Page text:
Once more I could not get this published. Better writers than I were writing on the topic – so, no wonder.
Ehud Barak was Leader of the Israeli Labour Party, 1996-2001, Prime Minister of Israel, 1999-2001. In 1999 he won an easy victory over Likud’s Benjamin Netanyahu.
Israel’s most highly decorated soldier, as Prime Minister in May 2000 he ordered the withdrawal of the Israeli Defense Forces (IDF) from southern Lebanon, ending 18 years of Israeli occupation.
Mid that year Barak led efforts to negotiate peace agreements with Syria and with the Palestinian Authority, although those negotiations did not result in final agreements. By July-August 2000, the Palestinian-Israeli negotiations, brokered by the Americans, had ended in failure.
Barak was seen by the public as a strong leader who could be trusted on security issues.
The opposition parties, trounced in 1999 feared further marginalisation. On 28 September 2000 Ariel Sharon, then leader of Likud, hawkish, still reviled in the Arab world for his failure to intervene against fanatical Christian allies in the 1982 massacre of Palestinians in a refugee camp in Lebanon.
Surrounded by around a thousand Israeli riot police, Sharon and a handful of Likud politicians walked up to the Temple Mount complex, the holiest place in the world to Jews and the third holiest site in Islam, where the gold Dome of the Rock and al-Aqsa Mosque are located. There he declared that the complex would remain under perpetual Israeli control. Joshua Muravchik later wrote in Making David into Goliath. How the World Turned Against Israel (2014) “Sharon took a thirty-four-minute walk. His footsteps made the ground tremble – politically speaking… its purpose was to dramatize Likud’s charge that Barak had gone too far in the peace terms he had proposed to the Palestinians at the Camp David summit two months before, including an offer to relinquish sovereignty over the Temple Mount.”
In brief, what followed soon after was the second intifada, extravagant statements denouncing Israel by Arafat, and some clerics exhorting Palestinians to “eradicate the Jews from Palestine.”
On 6 February 2001, Sharon defeated Barak’s Labour Party in national elections. Barak quit politics immediately thereafter (though returning later in the decade.)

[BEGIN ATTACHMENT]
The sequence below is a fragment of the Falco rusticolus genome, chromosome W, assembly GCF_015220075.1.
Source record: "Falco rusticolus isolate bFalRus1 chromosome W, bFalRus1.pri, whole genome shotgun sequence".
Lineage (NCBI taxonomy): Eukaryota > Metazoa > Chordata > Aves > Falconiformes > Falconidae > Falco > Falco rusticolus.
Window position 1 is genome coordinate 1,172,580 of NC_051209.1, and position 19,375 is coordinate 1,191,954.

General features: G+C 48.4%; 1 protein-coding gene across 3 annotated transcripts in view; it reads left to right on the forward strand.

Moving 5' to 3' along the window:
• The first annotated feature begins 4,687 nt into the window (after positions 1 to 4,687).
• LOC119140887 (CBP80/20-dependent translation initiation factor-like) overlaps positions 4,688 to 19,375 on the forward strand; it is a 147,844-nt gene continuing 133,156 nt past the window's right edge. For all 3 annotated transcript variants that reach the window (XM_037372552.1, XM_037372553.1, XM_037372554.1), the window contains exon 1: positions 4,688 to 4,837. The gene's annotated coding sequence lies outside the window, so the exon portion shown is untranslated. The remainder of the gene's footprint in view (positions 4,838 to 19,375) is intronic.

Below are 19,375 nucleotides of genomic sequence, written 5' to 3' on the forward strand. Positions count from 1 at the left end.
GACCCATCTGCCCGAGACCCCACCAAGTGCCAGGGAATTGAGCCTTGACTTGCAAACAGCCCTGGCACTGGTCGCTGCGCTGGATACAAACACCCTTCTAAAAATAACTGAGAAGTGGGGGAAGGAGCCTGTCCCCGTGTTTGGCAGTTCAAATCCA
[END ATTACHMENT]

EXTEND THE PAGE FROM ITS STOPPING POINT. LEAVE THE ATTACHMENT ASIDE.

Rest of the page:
After the failure in 2000/1, I wondered if Barak seemed an untrustworthy character to the Palestinians, might have lacked skills in diplomacy and empathy to win over Arafat and his colleagues.
Much more is now known about the abortive ‘peace discussions’ at Camp David between 11 and 25 July 2000 in the last year of Bill Clinton’s presidency, including Dennis Ross’ The Missing Peace. The Inside Story of the Fight for Middle East Peace (2004). In a still spawning literature, there is also Clayton Swisher’s more sympathetic account (from the Palestinian side) The Truth About Camp David (2004). No doubt the discussions were wide ranging, sprawling, and involved more than hard nosed map negotiations. All sides were taking the measure of the other. For authencity and authority, I prefer the Ross account. He was present at the discussions. Ross, an American diplomat, was the Director of Policy Planning in the State Department under President George H.W. Bush and the special Middle East negotiator under President Clinton.
On a visit to the United States in October 2002, I was headed to Cambridge to attend functions and sessions in commemoration of the 60th anniversary of the Harvard Trade Union Program, meeting Barrie Unsworth there. On the way to Boston from New York, I caught the Acela Express train which went via New Haven. I broke my journey to go to Yale University where I knew, that particular afternoon in October, Ehud Barak would speak on “Peace of the Brave: Israel’s Prospects in the Middle East” at an event sponsored by the Slifka Center at Yale and others.
Barak spoke on what went wrong in 2000, what lessons should be learnt, what should be done now.
I found his performance electrifying, passionate, clear sighted, regretful, occasionally funny in a sad ironic sense, pleading with his audience that Israel faced a choice: either a democratic Israel or an apartheid state. He was as blunt as that.
He expressed his remorse at apparently coming close, but not being able to clinch a deal. He openly wondered if he could ‘sell’ the proposal he offered back home. But he did not get the chance. In rejection, the Palestinian side undermined progressive opinion in Israel and the moderate left – the subsequent intifada a disaster for everyone. It had the perverse impact of convincing many Israelis that the Right had a point: how could you ever trust the Palestinians?
What I witnessed was the most impressive speech I ever heard.
I realised how pathetically uninformed was I about the issues, the challenges, and about the man whom I had so casually dismissed a few years earlier as maybe not up to the job.